Disclosure: This is a sponsored post in partnership with Anheuser-Busch. Regardless, all experiences and opinions are 100% my own.
The end of the school year for teenagers in high school can be a busy, crazy time. From prom to graduation, there are events to commemorate the end of an era for the students. It can also signify an elevated party season. A time when alcohol could become more readily available to teenagers.
Family Talk About Drinking
Although this season is a great time to have the conversation with your teenager about the risks of being under the influence. In fact, opening the lines of communication years before is key, but having the talk now is just as important. Colby and I decided while pregnant with our first child that we would always openly talk about anything and everything.
The conversations have not always been easy, but it’s allowed us to have a terrific relationship with our children, even into adulthood. We are able to candidly sit and discuss important topics with our teens, such as preventing underage drinking, with ease knowing we’ve built that trust with each of them.
Fortunately, having those difficult talks doesn’t have to be challenging. In fact, Anheuser-Busch’s Family Talk About Drinking offers tips and suggestions to help you get the conversation started:
Power of Place
The teenage years are busy ones even before end-of-the-year events begin. School, extracurricular activities, friends… with so much on the agenda it can be different “good time.” Grab any opportunity. Anywhere you can. Use events such as prom and graduation to open the dialogue, but be ready at any moment. You may be surprised that some of best and most realistic opportunities for serious conversations with your teens are found in seemingly unconventional circumstances. Even a long car ride can create the opportune time to begin the conversation.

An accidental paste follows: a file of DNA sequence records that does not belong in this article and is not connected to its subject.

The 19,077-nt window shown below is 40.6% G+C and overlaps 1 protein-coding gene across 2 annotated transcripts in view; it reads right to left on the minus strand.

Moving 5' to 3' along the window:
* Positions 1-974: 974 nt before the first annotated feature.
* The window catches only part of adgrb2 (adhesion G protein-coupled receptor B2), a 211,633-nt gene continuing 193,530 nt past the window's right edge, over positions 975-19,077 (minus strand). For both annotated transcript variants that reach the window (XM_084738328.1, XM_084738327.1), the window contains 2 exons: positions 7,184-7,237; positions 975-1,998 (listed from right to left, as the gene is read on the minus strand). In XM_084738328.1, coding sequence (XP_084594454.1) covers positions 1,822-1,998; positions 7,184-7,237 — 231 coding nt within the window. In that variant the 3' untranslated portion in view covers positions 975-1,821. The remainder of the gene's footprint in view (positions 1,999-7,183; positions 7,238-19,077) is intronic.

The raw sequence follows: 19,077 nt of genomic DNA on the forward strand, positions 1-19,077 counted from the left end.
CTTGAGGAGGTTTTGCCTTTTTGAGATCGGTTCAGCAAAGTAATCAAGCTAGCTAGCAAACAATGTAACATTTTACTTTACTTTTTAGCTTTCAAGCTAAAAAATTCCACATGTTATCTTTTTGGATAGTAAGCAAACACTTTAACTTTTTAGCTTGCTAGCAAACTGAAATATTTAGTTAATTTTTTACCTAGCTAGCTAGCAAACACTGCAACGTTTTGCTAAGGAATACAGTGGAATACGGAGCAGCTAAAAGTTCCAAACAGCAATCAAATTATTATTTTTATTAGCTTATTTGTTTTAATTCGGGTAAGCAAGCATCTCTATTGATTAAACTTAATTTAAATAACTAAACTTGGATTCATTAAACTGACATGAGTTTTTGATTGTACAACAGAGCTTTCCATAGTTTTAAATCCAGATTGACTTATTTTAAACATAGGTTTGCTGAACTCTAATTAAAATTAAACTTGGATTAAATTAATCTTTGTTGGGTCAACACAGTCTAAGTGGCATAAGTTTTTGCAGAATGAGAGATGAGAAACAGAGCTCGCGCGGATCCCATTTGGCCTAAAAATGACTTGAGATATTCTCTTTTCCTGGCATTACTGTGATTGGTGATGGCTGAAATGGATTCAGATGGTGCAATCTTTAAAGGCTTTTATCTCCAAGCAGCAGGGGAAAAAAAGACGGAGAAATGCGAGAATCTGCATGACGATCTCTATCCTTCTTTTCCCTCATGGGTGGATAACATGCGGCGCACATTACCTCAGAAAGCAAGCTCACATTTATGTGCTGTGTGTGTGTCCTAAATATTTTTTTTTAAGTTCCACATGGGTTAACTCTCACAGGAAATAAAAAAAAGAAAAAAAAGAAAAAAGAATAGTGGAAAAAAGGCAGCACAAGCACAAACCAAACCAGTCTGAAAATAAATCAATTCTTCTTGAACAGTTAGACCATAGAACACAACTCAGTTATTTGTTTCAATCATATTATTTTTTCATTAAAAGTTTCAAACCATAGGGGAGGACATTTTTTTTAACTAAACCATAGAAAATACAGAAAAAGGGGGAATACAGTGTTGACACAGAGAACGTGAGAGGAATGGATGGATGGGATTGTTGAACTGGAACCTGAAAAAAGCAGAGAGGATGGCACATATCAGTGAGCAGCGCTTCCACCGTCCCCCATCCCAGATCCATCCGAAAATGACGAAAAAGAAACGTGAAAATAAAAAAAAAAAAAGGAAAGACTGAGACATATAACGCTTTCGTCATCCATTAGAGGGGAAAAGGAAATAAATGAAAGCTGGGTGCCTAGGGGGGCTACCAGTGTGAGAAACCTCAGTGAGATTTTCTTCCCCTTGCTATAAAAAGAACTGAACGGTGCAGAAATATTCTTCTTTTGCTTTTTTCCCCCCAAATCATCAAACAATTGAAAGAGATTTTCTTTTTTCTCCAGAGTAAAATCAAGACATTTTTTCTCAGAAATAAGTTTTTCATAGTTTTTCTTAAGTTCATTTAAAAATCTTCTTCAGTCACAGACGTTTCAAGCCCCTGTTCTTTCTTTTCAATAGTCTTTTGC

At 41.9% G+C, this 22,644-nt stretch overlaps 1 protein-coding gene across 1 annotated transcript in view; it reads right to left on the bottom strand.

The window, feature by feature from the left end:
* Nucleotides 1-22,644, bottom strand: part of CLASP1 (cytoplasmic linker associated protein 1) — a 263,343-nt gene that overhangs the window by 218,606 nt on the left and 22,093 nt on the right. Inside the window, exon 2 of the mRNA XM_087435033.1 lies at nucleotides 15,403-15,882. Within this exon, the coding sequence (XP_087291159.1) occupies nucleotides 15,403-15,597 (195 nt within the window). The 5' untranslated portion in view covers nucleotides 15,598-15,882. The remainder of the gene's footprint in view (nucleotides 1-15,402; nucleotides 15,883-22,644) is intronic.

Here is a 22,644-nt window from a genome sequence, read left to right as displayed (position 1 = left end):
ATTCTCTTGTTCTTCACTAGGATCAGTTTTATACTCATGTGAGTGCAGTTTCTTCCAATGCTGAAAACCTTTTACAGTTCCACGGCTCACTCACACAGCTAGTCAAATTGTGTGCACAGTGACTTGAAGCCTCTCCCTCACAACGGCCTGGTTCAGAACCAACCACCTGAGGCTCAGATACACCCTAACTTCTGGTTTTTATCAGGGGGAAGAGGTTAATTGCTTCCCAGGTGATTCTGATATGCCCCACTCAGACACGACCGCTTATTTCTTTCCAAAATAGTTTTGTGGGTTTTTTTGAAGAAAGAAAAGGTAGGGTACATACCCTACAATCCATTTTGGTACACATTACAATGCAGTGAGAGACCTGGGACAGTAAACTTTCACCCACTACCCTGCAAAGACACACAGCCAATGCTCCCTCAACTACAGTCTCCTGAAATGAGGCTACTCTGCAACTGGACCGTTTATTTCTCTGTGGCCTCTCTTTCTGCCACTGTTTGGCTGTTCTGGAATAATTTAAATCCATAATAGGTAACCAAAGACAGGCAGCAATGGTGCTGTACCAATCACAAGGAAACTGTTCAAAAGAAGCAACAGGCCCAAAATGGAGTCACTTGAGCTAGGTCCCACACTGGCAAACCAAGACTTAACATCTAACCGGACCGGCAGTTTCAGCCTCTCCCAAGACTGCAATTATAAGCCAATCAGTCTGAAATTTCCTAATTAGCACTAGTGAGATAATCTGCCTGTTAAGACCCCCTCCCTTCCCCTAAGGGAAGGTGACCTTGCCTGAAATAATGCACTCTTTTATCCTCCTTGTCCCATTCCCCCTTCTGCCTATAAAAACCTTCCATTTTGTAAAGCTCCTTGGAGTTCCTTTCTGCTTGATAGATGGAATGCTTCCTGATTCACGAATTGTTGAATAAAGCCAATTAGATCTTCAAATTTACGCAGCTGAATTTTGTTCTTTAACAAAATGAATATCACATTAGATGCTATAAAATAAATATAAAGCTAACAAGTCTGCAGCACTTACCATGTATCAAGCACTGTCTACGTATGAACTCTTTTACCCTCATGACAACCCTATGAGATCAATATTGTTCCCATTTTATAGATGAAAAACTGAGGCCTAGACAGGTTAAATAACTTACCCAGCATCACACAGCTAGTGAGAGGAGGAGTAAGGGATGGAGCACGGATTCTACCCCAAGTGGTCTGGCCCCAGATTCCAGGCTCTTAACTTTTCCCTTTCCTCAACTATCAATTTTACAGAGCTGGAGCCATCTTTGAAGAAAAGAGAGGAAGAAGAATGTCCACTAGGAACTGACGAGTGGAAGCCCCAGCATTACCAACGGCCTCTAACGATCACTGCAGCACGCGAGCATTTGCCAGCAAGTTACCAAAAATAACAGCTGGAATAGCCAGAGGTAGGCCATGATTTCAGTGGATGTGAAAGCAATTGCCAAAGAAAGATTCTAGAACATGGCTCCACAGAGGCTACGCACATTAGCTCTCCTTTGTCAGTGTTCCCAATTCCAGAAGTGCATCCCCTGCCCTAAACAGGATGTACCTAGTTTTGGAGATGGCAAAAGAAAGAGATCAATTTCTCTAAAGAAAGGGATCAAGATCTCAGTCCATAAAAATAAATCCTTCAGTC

Set Clear Boundaries
Sit down with your children and establish a set of clear boundaries. Let them know exactly what you expect from them, and vice versa, and establish consequences for when those rules are broken. Encourage good decisions and make sure your teens know what occurs when they break that circle of trust. Today’s teens are most likely easier to engage via a text message or through social media. Connect with them in a way that is natural for them, which helps build the connection and ensures that they understand your expectations about underage drinking.
Think about how you feel when someone gives you their undivided attention and looks directly at you when speaking to you. When talking with your teens, show them the same respect and really listen to their view of the topic. Yes, what we have to say as parents is important, but it’s equally important that we listen to our teens. This will encourage them to be much more receptive when it comes to having these tough conversations. Ask open-ended questions and help them properly think through possible scenarios. Have a two-sided conversation that engages everyone and allows voices and opinions on both sides to be heard. Be approachable and encourage a two-way conversation where your teens are free to share their thoughts and concerns with you on any topic.
In today’s connected world, there are plenty of ways to stay in touch. When it comes to alcohol, a text will not always convey the real situation. Talk to your teen about picking up the phone and actually calling to check in with you. Hearing their voice, as well as possible background noises, will help you both better understand the actual circumstances and further ensure accountability.
Consider this an opportunity, as they transition into adulthood, to open the lines of communication. When it comes to talking to our children, at any age, it can be that easy. An open ear and compassionate heart can go a long way when trying to be both heard and understood.
Family Talk About Drinking is a program that helps parents talk to their kids about alcohol, underage drinking and responsible choices. If you need more resources or Communications Strategies for Prom + Graduation Season, be sure to check out the Family Talk About Drinking program. You can also join the conversation online by following @ABFamilyTalk on Twitter and Facebook.